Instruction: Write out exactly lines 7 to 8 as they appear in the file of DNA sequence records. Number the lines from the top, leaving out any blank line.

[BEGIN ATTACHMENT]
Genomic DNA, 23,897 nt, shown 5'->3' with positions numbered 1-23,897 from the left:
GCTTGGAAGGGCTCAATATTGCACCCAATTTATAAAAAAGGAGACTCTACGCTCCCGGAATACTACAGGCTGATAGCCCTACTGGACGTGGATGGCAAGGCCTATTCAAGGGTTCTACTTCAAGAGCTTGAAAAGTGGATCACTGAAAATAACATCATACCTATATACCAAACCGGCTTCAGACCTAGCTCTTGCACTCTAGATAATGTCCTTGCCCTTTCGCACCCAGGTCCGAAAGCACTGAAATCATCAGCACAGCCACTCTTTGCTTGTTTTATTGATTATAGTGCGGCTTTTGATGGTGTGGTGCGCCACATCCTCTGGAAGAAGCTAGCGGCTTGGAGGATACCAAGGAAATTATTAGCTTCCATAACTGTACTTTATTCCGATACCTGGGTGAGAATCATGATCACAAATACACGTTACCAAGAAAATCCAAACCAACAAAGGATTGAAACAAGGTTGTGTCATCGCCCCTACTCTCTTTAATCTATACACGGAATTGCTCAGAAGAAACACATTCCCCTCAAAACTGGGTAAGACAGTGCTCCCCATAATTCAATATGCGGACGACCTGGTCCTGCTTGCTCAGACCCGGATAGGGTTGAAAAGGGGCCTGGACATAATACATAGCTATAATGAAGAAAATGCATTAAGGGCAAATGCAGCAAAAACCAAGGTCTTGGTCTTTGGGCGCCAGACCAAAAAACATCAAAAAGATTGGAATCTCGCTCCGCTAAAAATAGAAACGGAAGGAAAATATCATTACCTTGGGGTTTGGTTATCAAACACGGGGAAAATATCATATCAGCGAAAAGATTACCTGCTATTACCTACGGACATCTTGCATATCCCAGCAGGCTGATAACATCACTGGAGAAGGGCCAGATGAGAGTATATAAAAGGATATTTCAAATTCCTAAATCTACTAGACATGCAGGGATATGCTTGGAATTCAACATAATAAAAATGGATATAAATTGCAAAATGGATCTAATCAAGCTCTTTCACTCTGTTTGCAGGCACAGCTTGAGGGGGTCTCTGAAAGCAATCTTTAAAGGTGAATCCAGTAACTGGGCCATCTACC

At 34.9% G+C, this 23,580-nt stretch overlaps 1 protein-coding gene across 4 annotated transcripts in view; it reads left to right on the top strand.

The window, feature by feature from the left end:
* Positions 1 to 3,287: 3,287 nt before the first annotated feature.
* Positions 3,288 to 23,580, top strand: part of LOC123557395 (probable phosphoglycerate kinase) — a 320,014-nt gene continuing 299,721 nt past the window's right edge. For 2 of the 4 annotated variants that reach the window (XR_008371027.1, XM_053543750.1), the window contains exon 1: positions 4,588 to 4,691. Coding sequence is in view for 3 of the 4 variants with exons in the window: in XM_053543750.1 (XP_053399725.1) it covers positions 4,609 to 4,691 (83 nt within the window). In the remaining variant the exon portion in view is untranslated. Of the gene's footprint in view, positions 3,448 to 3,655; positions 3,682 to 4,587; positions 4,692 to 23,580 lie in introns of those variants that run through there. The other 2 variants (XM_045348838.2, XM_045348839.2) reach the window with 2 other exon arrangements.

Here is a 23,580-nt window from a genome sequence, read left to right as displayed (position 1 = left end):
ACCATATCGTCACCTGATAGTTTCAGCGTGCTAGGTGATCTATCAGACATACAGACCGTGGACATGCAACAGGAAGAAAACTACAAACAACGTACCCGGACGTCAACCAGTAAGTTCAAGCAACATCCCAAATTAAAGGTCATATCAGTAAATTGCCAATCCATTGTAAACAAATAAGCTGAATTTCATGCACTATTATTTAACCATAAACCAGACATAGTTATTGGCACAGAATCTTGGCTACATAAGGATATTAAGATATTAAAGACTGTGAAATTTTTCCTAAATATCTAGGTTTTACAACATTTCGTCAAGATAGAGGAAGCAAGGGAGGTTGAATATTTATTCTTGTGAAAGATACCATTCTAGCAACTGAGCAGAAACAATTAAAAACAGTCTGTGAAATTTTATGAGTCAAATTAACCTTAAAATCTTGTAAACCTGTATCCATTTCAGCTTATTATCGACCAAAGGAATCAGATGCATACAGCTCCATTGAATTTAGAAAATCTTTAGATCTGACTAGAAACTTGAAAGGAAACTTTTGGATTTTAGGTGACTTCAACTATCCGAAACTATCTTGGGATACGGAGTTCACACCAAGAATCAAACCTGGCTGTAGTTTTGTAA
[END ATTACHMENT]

Here is a 23,580-nt window from a genome sequence, read left to right as displayed (position 1 = left end):
ACCATATCGTCACCTGATAGTTTCAGCGTGCTAGGTGATCTATCAGACATACAGACCGTGGACATGCAACAGGAAGAAAACTACAAACAACGTACCCGGACGTCAACCAGTAAGTTCAAGCAACATCCCAAATTAAAGGTCATATCAGTAAATTGCCAATCCATTGTAAACAAATAAGCTGAATTTCATGCACTATTATTTAACCATAAACCAGACATAGTTATTGGCACAGAATCTTGGCTACATAAGGATATTAAGATATTAAAGACTGTGAAATTTTTCCTAAATATCTAGGTTTTACAACATTTCGTCAAGATAGAGGAAGCAAGGGAGGTTGAATATTTATTCTTGTGAAAGATACCATTCTAGCAACTGAGCAGAAACAATTAAAAACAGTCTGTGAAATTTTATGAGTCAAATTAACCTTAAAATCTTGTAAACCTGTATCCATTTCAGCTTATTATCGACCAAAGGAATCAGATGCATACAGCTCCATTGAATTTAGAAAATCTTTAGATCTGACTAGAAACTTGAAAGGAAACTTTTGGATTTTAGGTGACTTCAACTATCCGAAACTATCTTGGGATACGGAGTTCACACCAAGAATCAAACCTGGCTGTAGTTTTGTAA